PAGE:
“It’s not a lot of pressure because nobody has reached it yet,”Bleijenbergh said. “So, I’m trying to be the first one, and it’s going to be a big achievement for me because I’m really working hard on it. I really want to make it. And it’s also good to put Belgium on the map. I always love to play for my country.”

Follow this writer on Twitter: @alderalmo

Recapping The New York Mets 2021 Draft Picks (Rounds 6-10)

New York Mets, Luis Rojas

As we count down the days until the New York Mets start their second-half schedule, let’s continue our look at the rest of their draft picks. Here is a recap of their selections in rounds six through ten.

Round 6 Selection: RHP Carson Seymour (Kansas State)

Seymour is a mountain of a man at 6’6″ and 260 pounds and brings power to the mound. His frame allows him to sit in the high-90s with his fastball and throw a power slider which sits in the 89-91 mph range. While scouts are not in love with his fastball, they love the potential surrounding his breaking ball. The movement is 12-6 and has a spin rate of 1,800 RPMs, according to Rapsodo. Seymour struggled to keep runners off base in 2021, which led to an ERA over six and a 1.59 WHIP. His control needs plenty of polish after averaging about five walks per nine, but there is a lot of promise in his arm.

Round 7 Selection: SS Kevin Kendall (UCLA)

The Mets went back to the UCLA well by selecting their second position player from there. Kendall is a 5’10”, a 170-pound shortstop who had a solid year batting .356 with four home runs, 18 RBs, and had 88 hits. He is also a speedy player who is versatile enough to play the outfield and play all of his defensive positions very well. Scouts always like his tools but were waiting for him to emerge as a hitter. His slight frame is unlikely to lead to more power, but he projects to be an athletic player the Mets can move all over the field.

Round 8 Selection: RHP Mike Vasil (Virginia)

Vasil is a well-built 6’5″, 225-pound right-handed pitcher ranked 114 on Baseball America’s Top 500 prospects. He is not a power pitcher as his fastball can touch the mid-90s but sits in the low 90s. Vasil also brings a slider, curveball, and changeup as his secondary pitches, but scouts feel his changeup is the best out of the three. This season he pitched 81.2 innings with a 4.52 ERA and allowed just 18 walks. The command is certainly there for Vasil, but an increase in velocity will be his difference-maker.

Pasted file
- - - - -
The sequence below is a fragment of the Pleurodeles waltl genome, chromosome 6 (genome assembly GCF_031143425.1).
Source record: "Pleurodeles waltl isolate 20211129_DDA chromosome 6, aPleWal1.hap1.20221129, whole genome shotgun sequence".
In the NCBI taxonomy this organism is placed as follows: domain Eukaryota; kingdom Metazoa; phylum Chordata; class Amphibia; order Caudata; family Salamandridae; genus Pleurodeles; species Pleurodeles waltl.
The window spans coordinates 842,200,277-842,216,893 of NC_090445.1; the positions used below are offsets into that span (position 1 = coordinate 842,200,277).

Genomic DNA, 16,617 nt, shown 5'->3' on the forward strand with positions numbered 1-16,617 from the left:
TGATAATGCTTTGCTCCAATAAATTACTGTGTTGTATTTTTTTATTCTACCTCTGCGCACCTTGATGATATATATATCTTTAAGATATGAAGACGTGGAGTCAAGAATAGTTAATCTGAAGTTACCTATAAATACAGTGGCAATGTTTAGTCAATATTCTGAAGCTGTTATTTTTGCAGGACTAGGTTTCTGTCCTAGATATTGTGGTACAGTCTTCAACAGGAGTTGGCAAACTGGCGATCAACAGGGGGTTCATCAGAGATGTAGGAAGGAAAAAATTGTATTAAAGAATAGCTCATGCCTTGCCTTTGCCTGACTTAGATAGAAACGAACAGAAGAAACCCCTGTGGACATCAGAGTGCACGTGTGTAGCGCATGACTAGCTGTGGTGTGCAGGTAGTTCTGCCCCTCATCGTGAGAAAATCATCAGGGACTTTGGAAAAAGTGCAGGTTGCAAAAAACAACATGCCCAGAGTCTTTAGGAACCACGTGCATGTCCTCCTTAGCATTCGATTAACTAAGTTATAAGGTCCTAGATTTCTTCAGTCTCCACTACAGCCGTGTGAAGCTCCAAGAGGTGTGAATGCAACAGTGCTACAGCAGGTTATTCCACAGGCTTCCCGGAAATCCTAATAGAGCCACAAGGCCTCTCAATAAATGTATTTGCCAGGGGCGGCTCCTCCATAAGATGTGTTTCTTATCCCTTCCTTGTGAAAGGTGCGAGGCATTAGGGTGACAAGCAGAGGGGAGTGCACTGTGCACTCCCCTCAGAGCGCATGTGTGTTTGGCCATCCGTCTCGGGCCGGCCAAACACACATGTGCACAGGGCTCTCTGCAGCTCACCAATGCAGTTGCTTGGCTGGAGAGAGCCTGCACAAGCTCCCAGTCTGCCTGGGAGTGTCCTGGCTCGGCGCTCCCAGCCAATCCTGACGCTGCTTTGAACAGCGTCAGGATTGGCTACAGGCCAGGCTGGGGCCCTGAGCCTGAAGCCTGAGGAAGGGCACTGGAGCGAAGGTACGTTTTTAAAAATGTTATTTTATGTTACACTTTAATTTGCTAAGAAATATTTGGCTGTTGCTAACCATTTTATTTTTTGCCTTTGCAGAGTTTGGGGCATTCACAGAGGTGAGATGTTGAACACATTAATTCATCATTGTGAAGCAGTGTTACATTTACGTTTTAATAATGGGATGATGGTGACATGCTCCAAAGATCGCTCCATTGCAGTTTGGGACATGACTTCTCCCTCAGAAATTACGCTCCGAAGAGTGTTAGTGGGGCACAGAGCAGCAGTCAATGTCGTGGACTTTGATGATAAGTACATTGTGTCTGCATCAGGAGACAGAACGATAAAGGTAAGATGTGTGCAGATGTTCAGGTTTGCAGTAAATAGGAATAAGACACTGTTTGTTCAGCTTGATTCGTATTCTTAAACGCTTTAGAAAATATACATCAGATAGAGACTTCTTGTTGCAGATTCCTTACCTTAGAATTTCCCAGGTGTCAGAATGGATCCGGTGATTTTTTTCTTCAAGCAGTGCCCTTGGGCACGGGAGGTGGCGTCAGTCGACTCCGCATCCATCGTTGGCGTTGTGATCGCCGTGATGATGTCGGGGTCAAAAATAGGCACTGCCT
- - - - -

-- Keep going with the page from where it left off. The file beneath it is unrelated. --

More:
Round 9 Selection: RHP Levi David (Northwestern State)

David is another 6’5″, 220-pound pitcher, but he pitches to his size. In 61 innings, he had a 4.41 ERA and an incredible 104 strikeouts, and just 34 hits allowed on the season. Those numbers look amazing, but his 46 walks, 23 wild pitches, and 19 hit batters show his extreme lack of command. His fastball can reach the upper 90s, but it leads to control issues. David’s curveball is a dominant pitch that hitters got five hits and struck out 80 times against. He is also a 50-meter freestyle state champion from his swimming days in high school.

Round 10 Selection: LHP Keyshawn Askew (Clemson)

Askew is a lanky 6’4″, 190 pounds left-handed pitcher, the first lefty the Mets took in this year’s draft. In 57 innings, Askew had a 5.84 ERA with 69 strikeouts and a .289 batting average against. He started red hot when the season began but ran out of gas and pitched to an ERA over ten in his last handful of starts to finish the season. Askew projects as a soft-tossing left-handed reliever with a sinking fastball in the high-80s and a sweeping curveball. As he improves in the minors, he has the ability to turn into an Aaron Loup or Pedro Feliciano type of reliever.

One element Zach Parise would bring to the Islanders no one has yet to mention

The Islanders’ offseason just got a bit more interesting in the last 24 hours and it wasn’t even them who were involved.

Yesterday, the Minnesota Wild announced they were buying out the contracts of veterans Zach Parise and Ryan Suter thus making them free agents at the end of this month.

Both players had the same years remaining on their identical 13-year, 98M deals they signed back in 2012.